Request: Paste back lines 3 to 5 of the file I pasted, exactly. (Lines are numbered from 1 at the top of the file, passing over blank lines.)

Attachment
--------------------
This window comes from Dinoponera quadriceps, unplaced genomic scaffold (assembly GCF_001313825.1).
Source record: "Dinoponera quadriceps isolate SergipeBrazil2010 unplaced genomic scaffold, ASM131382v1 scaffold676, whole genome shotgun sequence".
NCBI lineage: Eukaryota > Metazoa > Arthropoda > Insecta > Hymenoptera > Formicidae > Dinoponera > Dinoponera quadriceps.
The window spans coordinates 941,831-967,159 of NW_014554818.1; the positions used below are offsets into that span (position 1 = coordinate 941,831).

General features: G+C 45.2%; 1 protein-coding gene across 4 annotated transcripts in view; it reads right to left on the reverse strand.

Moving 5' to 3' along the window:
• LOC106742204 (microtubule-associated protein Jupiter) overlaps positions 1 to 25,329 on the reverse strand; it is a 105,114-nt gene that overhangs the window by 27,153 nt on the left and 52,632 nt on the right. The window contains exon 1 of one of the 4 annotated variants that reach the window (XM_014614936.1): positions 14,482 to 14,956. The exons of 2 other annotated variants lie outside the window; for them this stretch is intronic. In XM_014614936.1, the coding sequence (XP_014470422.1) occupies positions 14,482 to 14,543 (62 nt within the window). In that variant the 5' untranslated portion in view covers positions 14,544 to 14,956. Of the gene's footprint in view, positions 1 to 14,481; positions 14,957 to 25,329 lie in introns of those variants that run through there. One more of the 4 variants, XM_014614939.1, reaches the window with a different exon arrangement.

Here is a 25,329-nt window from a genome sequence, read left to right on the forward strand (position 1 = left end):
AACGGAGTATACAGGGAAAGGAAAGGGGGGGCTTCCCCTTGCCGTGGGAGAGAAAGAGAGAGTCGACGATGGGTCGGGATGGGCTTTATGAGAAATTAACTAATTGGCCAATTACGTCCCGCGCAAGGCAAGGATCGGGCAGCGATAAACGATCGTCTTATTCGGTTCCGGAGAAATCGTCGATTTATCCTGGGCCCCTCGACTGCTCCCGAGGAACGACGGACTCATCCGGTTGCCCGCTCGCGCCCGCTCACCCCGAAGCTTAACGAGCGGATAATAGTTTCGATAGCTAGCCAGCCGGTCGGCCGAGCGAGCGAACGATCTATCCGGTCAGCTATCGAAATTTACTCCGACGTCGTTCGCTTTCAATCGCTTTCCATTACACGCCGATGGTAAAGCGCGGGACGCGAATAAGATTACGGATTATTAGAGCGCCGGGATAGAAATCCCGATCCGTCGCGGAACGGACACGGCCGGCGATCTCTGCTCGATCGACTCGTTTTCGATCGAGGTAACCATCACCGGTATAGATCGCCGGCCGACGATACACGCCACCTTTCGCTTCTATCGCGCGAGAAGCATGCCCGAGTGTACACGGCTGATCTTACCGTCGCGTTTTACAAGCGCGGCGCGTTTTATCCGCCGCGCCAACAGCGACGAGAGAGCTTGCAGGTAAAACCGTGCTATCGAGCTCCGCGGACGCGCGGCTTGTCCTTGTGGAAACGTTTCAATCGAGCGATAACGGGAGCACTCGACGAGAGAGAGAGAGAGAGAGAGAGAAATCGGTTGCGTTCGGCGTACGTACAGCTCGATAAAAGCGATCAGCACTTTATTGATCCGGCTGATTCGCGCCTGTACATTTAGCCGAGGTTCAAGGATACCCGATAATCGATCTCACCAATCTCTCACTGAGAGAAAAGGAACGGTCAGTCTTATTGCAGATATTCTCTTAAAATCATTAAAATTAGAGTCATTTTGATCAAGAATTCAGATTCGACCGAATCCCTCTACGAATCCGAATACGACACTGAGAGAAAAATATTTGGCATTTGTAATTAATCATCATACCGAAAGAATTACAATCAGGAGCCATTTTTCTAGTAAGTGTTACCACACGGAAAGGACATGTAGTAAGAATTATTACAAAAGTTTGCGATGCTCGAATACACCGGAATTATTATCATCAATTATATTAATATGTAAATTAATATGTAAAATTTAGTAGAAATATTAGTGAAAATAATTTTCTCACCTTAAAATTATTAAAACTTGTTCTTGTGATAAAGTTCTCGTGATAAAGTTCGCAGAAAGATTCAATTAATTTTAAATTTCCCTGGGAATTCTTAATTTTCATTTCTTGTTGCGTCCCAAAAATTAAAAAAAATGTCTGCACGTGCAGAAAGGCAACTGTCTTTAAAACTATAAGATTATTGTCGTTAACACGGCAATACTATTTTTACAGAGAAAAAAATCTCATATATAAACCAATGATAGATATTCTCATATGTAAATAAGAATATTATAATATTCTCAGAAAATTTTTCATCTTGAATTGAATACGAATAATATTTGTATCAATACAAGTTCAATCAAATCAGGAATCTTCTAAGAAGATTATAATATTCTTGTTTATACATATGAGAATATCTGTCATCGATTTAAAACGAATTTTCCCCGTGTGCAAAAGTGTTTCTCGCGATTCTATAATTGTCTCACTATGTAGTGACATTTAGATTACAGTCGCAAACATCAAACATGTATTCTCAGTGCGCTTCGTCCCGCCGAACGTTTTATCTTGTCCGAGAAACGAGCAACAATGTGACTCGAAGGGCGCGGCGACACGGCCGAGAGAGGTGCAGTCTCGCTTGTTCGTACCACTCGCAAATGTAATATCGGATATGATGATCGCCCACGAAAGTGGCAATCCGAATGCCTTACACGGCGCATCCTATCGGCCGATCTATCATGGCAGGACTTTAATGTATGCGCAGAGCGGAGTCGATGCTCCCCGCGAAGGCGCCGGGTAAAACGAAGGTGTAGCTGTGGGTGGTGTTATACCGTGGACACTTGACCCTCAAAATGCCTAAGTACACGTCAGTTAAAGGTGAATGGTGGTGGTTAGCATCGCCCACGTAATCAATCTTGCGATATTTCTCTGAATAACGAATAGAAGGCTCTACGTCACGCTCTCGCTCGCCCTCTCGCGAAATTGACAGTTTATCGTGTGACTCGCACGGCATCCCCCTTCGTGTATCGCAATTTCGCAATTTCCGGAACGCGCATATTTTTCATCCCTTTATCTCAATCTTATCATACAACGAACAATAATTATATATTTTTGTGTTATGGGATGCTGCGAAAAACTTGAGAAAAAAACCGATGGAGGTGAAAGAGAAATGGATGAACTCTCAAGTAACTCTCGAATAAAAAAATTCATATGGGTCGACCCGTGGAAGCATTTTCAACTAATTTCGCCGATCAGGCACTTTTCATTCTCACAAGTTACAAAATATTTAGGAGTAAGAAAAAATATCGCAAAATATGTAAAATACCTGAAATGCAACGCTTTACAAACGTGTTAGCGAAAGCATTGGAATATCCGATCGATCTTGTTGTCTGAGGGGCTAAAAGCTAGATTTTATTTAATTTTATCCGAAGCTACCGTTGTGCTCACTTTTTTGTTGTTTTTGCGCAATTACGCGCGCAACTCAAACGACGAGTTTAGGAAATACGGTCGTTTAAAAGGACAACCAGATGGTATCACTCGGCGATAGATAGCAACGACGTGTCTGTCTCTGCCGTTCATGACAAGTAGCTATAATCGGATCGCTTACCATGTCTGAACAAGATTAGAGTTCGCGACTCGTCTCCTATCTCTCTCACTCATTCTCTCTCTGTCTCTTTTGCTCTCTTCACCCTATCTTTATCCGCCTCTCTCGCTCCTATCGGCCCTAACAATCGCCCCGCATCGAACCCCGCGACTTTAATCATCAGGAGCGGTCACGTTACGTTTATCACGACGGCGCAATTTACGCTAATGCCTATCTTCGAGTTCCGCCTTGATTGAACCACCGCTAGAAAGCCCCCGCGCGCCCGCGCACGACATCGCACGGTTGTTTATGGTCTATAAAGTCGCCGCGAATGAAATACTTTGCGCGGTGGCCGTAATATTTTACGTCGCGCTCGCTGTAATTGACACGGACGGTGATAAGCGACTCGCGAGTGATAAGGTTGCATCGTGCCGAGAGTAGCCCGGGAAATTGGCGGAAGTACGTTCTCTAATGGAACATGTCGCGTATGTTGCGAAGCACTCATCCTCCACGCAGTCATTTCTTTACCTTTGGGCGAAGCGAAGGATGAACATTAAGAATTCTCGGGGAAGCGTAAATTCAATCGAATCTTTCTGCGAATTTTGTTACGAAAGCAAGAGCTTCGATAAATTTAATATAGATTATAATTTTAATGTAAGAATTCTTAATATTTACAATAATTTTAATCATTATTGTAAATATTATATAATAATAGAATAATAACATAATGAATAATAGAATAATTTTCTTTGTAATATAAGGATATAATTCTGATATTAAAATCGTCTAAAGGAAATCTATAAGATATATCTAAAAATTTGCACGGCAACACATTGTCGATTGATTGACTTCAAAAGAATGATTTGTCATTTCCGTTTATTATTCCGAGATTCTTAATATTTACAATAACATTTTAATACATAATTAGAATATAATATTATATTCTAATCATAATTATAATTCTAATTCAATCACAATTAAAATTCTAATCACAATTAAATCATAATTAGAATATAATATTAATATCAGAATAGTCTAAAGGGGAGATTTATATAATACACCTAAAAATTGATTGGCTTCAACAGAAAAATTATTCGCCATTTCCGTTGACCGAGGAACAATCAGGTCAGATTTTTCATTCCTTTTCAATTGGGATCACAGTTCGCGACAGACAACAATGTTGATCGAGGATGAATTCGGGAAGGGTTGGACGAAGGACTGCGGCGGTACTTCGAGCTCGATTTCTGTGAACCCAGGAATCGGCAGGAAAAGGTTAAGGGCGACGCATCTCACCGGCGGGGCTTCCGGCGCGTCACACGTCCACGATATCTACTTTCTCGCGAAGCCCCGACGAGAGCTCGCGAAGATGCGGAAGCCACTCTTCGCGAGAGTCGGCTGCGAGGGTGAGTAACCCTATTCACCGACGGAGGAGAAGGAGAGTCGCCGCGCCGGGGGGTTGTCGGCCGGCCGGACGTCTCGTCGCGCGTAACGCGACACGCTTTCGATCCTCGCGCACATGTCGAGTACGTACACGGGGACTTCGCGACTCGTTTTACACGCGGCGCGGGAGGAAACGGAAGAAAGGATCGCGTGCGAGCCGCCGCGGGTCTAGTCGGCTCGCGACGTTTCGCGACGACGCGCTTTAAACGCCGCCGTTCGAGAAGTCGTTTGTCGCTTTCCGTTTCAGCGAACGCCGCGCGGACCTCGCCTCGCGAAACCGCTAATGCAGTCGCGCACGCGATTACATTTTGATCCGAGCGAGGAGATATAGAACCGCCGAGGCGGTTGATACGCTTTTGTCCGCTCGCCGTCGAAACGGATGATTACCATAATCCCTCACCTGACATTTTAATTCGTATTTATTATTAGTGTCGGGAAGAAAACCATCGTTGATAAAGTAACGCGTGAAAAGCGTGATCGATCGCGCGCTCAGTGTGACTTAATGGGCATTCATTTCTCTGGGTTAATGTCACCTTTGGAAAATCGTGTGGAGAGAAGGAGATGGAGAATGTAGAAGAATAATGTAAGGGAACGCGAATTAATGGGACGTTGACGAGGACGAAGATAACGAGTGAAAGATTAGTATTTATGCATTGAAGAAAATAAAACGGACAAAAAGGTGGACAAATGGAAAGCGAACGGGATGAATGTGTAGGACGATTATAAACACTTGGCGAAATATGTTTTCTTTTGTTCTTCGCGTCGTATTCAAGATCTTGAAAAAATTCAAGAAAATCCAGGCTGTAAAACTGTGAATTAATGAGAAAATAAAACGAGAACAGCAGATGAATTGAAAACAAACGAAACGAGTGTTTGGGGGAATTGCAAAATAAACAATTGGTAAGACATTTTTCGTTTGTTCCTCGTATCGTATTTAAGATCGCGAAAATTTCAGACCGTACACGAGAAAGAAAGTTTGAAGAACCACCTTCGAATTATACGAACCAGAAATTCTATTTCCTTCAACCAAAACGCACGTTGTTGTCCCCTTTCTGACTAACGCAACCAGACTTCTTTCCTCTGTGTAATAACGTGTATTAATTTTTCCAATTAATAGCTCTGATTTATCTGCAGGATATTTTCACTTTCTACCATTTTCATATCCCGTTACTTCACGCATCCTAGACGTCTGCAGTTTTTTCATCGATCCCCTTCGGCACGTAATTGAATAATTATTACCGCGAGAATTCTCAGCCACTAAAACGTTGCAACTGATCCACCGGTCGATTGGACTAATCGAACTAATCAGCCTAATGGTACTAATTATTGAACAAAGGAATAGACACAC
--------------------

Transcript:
NCBI lineage: Eukaryota > Metazoa > Arthropoda > Insecta > Hymenoptera > Formicidae > Dinoponera > Dinoponera quadriceps.
The window spans coordinates 941,831-967,159 of NW_014554818.1; the positions used below are offsets into that span (position 1 = coordinate 941,831).

General features: G+C 45.2%; 1 protein-coding gene across 4 annotated transcripts in view; it reads right to left on the reverse strand.